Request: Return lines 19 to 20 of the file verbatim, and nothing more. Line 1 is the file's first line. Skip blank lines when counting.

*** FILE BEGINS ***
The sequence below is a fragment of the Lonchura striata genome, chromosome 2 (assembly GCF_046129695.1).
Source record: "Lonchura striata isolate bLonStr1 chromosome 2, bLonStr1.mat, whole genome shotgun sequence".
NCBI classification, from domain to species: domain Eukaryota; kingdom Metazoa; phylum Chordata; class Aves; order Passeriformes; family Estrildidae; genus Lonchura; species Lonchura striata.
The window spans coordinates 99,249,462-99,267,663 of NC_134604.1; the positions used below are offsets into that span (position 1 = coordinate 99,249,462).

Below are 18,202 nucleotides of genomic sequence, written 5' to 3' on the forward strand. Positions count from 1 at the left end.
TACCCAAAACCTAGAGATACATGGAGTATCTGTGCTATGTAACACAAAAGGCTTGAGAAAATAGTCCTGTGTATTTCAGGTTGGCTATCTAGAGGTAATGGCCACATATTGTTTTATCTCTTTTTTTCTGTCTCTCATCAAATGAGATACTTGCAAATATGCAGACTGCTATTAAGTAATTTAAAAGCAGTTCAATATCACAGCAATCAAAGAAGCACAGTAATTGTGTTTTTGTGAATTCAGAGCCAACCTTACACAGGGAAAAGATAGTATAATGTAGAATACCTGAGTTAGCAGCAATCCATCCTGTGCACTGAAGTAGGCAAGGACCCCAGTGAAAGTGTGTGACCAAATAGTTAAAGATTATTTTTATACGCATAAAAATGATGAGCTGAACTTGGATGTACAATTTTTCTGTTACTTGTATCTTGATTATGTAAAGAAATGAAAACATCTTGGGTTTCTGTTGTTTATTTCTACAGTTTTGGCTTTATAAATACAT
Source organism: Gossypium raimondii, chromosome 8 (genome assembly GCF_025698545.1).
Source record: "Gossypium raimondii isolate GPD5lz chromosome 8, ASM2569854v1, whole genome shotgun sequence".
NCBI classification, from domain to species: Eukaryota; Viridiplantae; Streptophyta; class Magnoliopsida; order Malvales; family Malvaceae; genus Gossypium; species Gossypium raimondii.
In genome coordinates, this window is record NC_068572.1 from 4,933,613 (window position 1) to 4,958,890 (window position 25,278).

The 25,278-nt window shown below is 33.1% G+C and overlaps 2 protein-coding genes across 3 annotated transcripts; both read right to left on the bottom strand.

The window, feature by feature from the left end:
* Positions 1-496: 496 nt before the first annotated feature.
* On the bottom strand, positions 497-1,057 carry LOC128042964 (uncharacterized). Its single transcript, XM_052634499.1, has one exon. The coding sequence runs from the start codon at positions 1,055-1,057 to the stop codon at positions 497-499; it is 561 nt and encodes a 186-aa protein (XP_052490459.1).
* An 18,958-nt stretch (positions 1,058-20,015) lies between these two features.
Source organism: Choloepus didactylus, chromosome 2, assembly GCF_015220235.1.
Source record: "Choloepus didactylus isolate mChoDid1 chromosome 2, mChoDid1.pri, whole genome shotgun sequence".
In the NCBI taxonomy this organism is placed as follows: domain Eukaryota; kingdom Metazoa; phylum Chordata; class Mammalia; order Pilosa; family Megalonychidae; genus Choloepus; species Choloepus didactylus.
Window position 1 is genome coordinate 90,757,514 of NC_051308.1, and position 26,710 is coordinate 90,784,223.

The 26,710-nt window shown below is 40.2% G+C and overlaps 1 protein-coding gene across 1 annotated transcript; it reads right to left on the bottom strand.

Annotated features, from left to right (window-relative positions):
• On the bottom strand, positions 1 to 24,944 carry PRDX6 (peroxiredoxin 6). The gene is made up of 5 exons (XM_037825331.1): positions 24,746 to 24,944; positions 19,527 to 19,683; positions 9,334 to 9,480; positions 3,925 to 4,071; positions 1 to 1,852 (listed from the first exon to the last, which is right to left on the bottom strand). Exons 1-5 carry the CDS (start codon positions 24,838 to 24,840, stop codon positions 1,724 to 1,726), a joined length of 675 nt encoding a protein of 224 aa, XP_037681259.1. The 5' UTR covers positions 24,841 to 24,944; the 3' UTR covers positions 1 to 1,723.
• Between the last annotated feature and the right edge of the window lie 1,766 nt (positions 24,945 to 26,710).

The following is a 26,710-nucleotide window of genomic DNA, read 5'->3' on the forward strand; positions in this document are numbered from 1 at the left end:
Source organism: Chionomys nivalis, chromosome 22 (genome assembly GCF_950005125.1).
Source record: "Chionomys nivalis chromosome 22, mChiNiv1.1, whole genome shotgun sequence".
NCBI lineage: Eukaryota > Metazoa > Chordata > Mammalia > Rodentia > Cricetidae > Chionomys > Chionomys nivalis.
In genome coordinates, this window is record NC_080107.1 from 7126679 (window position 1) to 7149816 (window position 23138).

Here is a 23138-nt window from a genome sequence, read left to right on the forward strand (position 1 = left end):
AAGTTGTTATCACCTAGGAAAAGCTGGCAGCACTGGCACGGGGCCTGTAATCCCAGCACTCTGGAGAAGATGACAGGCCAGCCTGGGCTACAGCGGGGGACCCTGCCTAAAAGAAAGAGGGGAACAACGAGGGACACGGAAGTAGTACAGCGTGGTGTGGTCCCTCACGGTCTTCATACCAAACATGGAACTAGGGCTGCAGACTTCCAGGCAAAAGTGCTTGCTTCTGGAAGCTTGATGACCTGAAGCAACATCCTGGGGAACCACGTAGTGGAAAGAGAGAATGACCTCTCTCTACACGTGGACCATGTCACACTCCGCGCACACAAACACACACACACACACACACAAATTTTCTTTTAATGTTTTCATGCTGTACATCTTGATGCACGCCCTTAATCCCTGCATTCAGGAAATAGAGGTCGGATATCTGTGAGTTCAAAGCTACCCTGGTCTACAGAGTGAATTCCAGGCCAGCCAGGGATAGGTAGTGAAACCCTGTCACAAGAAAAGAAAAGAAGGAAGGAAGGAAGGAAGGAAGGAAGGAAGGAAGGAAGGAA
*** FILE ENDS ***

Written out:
Window position 1 is genome coordinate 90,757,514 of NC_051308.1, and position 26,710 is coordinate 90,784,223.

The 26,710-nt window shown below is 40.2% G+C and overlaps 1 protein-coding gene across 1 annotated transcript; it reads right to left on the bottom strand.